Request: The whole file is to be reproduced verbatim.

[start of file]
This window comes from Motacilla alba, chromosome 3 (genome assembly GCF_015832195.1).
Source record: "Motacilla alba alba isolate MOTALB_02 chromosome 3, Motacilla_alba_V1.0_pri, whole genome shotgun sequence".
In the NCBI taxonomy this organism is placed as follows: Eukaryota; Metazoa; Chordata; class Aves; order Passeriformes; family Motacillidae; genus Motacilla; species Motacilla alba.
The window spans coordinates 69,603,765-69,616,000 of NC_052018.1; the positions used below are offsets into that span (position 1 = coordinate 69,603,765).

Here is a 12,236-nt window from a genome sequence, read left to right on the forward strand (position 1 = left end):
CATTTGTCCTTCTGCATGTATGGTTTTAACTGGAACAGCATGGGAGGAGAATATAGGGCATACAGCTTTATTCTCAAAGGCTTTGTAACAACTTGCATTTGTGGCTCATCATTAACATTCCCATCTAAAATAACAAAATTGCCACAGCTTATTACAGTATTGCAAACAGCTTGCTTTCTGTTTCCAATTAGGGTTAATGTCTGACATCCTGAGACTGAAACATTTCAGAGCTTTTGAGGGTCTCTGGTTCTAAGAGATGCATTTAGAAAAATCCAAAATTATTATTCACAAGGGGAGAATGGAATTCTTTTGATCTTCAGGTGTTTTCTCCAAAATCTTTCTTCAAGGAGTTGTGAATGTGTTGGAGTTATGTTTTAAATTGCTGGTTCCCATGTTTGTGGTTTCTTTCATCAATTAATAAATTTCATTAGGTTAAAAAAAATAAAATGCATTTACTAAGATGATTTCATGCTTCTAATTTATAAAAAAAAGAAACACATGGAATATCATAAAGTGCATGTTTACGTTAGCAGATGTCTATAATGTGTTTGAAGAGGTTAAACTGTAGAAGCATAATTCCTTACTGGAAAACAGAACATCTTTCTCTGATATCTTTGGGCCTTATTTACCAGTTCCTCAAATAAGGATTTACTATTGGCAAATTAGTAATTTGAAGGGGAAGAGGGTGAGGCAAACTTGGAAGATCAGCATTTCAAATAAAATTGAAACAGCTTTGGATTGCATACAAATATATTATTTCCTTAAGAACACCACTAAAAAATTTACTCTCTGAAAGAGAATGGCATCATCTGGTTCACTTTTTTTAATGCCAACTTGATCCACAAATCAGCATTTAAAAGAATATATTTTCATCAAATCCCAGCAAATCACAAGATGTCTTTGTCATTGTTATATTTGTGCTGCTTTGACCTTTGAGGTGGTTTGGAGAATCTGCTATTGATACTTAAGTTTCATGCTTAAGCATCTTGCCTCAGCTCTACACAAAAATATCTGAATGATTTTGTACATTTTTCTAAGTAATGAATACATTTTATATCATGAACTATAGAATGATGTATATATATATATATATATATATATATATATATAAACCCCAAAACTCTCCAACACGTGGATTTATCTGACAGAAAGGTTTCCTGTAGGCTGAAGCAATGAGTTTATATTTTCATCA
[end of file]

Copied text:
This window comes from Motacilla alba, chromosome 3 (genome assembly GCF_015832195.1).
Source record: "Motacilla alba alba isolate MOTALB_02 chromosome 3, Motacilla_alba_V1.0_pri, whole genome shotgun sequence".
In the NCBI taxonomy this organism is placed as follows: Eukaryota; Metazoa; Chordata; class Aves; order Passeriformes; family Motacillidae; genus Motacilla; species Motacilla alba.
The window spans coordinates 69,603,765-69,616,000 of NC_052018.1; the positions used below are offsets into that span (position 1 = coordinate 69,603,765).

Here is a 12,236-nt window from a genome sequence, read left to right on the forward strand (position 1 = left end):
CATTTGTCCTTCTGCATGTATGGTTTTAACTGGAACAGCATGGGAGGAGAATATAGGGCATACAGCTTTATTCTCAAAGGCTTTGTAACAACTTGCATTTGTGGCTCATCATTAACATTCCCATCTAAAATAACAAAATTGCCACAGCTTATTACAGTATTGCAAACAGCTTGCTTTCTGTTTCCAATTAGGGTTAATGTCTGACATCCTGAGACTGAAACATTTCAGAGCTTTTGAGGGTCTCTGGTTCTAAGAGATGCATTTAGAAAAATCCAAAATTATTATTCACAAGGGGAGAATGGAATTCTTTTGATCTTCAGGTGTTTTCTCCAAAATCTTTCTTCAAGGAGTTGTGAATGTGTTGGAGTTATGTTTTAAATTGCTGGTTCCCATGTTTGTGGTTTCTTTCATCAATTAATAAATTTCATTAGGTTAAAAAAAATAAAATGCATTTACTAAGATGATTTCATGCTTCTAATTTATAAAAAAAAGAAACACATGGAATATCATAAAGTGCATGTTTACGTTAGCAGATGTCTATAATGTGTTTGAAGAGGTTAAACTGTAGAAGCATAATTCCTTACTGGAAAACAGAACATCTTTCTCTGATATCTTTGGGCCTTATTTACCAGTTCCTCAAATAAGGATTTACTATTGGCAAATTAGTAATTTGAAGGGGAAGAGGGTGAGGCAAACTTGGAAGATCAGCATTTCAAATAAAATTGAAACAGCTTTGGATTGCATACAAATATATTATTTCCTTAAGAACACCACTAAAAAATTTACTCTCTGAAAGAGAATGGCATCATCTGGTTCACTTTTTTTAATGCCAACTTGATCCACAAATCAGCATTTAAAAGAATATATTTTCATCAAATCCCAGCAAATCACAAGATGTCTTTGTCATTGTTATATTTGTGCTGCTTTGACCTTTGAGGTGGTTTGGAGAATCTGCTATTGATACTTAAGTTTCATGCTTAAGCATCTTGCCTCAGCTCTACACAAAAATATCTGAATGATTTTGTACATTTTTCTAAGTAATGAATACATTTTATATCATGAACTATAGAATGATGTATATATATATATATATATATATATATATATATAAACCCCAAAACTCTCCAACACGTGGATTTATCTGACAGAAAGGTTTCCTGTAGGCTGAAGCAATGAGTTTATATTTTCATCA